Hi Stephen, ' Yes, Aristotle's substances and their properties do not change with time. But Leibniz's do very rapidly. And they are individual to each substance, meaning to each monad (from his aspect). The actual properties are collective data of the universe.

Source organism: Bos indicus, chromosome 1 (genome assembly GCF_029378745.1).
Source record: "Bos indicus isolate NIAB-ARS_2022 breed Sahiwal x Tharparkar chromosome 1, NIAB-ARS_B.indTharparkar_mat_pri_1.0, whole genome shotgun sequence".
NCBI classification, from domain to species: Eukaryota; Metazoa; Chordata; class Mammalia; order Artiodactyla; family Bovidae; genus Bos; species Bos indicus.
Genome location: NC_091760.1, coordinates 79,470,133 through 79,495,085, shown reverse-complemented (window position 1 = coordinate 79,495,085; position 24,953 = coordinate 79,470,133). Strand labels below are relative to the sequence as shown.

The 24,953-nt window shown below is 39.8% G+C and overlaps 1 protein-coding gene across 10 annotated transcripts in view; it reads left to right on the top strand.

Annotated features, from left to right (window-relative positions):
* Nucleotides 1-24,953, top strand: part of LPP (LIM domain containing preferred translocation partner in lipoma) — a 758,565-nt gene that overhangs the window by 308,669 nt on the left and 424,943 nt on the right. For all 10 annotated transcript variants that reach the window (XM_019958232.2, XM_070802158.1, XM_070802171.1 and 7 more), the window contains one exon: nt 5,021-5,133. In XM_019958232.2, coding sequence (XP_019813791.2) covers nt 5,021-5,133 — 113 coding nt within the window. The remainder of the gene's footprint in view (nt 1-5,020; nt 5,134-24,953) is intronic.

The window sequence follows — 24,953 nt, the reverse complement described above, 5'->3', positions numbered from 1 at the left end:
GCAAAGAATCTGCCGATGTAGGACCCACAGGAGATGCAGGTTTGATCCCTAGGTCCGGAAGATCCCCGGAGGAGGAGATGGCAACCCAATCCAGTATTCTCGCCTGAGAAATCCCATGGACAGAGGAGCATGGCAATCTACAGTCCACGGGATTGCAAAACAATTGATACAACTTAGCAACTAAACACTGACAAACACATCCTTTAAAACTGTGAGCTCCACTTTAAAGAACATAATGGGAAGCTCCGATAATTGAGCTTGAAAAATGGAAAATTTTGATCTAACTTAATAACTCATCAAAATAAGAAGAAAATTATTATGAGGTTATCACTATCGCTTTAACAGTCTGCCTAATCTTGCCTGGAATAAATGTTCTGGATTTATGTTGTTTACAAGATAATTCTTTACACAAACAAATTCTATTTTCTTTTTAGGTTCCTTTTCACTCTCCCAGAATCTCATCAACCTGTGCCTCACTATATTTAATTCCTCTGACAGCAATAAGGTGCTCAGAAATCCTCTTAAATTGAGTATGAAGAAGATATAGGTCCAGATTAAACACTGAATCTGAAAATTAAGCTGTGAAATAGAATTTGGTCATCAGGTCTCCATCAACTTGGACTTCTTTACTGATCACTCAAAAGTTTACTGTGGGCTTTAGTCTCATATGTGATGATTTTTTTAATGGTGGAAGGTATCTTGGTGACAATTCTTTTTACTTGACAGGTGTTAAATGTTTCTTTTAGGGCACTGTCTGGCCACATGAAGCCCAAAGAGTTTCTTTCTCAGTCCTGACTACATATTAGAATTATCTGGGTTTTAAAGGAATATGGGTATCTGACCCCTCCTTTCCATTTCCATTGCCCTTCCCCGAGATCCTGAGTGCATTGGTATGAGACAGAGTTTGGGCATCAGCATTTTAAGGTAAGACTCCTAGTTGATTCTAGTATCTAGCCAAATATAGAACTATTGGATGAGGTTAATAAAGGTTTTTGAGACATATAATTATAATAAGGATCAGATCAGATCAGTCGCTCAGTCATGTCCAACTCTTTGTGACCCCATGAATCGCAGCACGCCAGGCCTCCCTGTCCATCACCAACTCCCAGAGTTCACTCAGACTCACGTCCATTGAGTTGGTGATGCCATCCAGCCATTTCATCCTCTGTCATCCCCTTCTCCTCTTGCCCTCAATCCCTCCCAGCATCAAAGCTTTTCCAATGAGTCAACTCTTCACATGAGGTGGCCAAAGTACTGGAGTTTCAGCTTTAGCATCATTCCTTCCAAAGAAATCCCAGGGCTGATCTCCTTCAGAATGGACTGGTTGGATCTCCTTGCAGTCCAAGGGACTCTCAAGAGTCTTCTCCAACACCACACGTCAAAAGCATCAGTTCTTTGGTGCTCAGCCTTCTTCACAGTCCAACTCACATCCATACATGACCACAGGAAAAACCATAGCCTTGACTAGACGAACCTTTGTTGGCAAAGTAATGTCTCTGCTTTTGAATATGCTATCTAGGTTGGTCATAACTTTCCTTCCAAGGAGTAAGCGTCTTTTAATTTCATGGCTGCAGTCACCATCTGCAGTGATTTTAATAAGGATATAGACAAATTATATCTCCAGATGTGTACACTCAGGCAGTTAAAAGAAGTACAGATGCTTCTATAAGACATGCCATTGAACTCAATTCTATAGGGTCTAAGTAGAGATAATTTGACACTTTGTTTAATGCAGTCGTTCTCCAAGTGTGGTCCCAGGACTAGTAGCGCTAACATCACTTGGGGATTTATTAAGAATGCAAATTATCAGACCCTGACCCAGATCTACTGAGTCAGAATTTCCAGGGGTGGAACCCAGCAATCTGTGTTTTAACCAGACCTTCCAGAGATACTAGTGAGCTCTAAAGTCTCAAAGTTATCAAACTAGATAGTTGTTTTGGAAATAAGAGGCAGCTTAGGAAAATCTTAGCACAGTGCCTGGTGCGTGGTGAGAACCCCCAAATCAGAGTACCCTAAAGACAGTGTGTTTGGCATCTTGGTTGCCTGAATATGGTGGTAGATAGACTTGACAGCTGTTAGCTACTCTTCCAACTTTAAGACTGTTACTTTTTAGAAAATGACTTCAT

Roger Clough, rclo...@verizon.net 11/3/2012 "Forever is a long time, especially near the end." -Woody Allen ----- Receiving the following content ----- From: Bruno Marchal Receiver: everything-list Time: 2012-11-03, 08:22:27 Subject: Re: Emergence of Properties On 03 Nov 2012, at 12:17, Stephen P. King wrote: On 11/3/2012 5:26 AM, Bruno Marchal wrote: The arithmetical property of numbers are innate to the numbers, logic and the laws we assume. Dear Bruno, How? How are properties innate? This idea makes no sense to me, it never has as it does not allow for any explanation of apprehension of properties in my consideration... The only explanation of properties that makes sense to me is that of Leibniz: Properties are given by relations. We might think of objects as "bundles of properties" but this is problematic as it implies that properties are objects themselves. I think of properties similar to what Leibniz did: http://plato.stanford.edu/entries/substance/#DesSpiLei "Leibniz's substances, however, are the bearers of change (criterion (iv)) in a very different way from Aristotle's individual substances. An Aristotelian individual possesses some properties essentially and some accidentally. The accidental properties of an object are ones that can be gained and lost over time, and which it might never have possessed at all: its essential properties are the only ones it had to possess and which it possesses throughout its existence. The situation is different for Leibniz's monads?hich is the name he gives to individual substances, created or uncreated (so God is a monad). Whereas, for Aristotle, the properties that an object has to possess and those that it possesses throughout its existence coincide, they do not do so for Leibniz. That is, for Leibniz, even the properties that an object possesses only for a part of its existence are essential to it. Every monad bears each of its properties as part of its nature, so if it were to have been different in any respect, it would have been a different entity. Furthermore, there is a sense in which all monads are exactly similar to each other, for they all reflect the whole world. They each do so, however, from a different perspective. For God, so to speak, turns on all sides and considers in all ways the general system of phenomena which he has found it good to produce?nd he considers all the faces of the world in all possible ways?he result of each view of the universe, as looked at from a certain position, is? substance which expresses the universe in conformity with that view. (1998: 66) So each monad reflects the whole system, but with its own perspective emphasized. If a monad is at place p at time t, it will contain all the features of the universe at all times, but with those relating to its own time and place most vividly, and others fading out roughly in accordance with temporal and spatial distance. Because there is a continuum of perspectives on reality, there is an infinite number of these substances. Nevertheless, there is internal change in the monads, because the respect in which its content is vivid varies with time and with action. Indeed, the passage of time just is the change in which of the monad's contents are most vivid." The difference in my thinking to that of Leibniz is that a monad is never "at place p at time t" (location is defined solely interns of mutuality of perspectives) and monads are only "substances" in that they are eternal. I find it best to drop the idea of substance altogether as it can be completely defined in terms of invariances. After I wrote the above I can see how you would think of properties as being innate, I meant independent of us. Not innate in the sense of psychology. but I see this as just a mental crutch that you are using to not think too deeply about the concept of property. I garee with what Leibiz said, and what Frege and the logicians have done with it. The situation is the same for your difficulty with my hypothesis of meaning. We learn to associate meanings to words so that words are more than just combinations of letters, but this is just the internalization of the associations and relations within our thinking process. You are too much unclear, for me. I can agree and disagree. As long as you don't present your theory it is hard to find out what you mean. Bruno -- Onward! Stephen -- You received this message because you are subscribed to the Google Groups "Everything List" group. To post to this group, send email to email@example.com. To unsubscribe from this group, send email to everything-list+unsubscr...@googlegroups.com. For more options, visit this group at http://groups.google.com/group/everything-list?hl=en. http://iridia.ulb.ac.be/~marchal/ -- You received this message because you are subscribed to the Google Groups "Everything List" group. To post to this group, send email to firstname.lastname@example.org. To unsubscribe from this group, send email to everything-list+unsubscr...@googlegroups.com. For more options, visit this group at http://groups.google.com/group/everything-list?hl=en.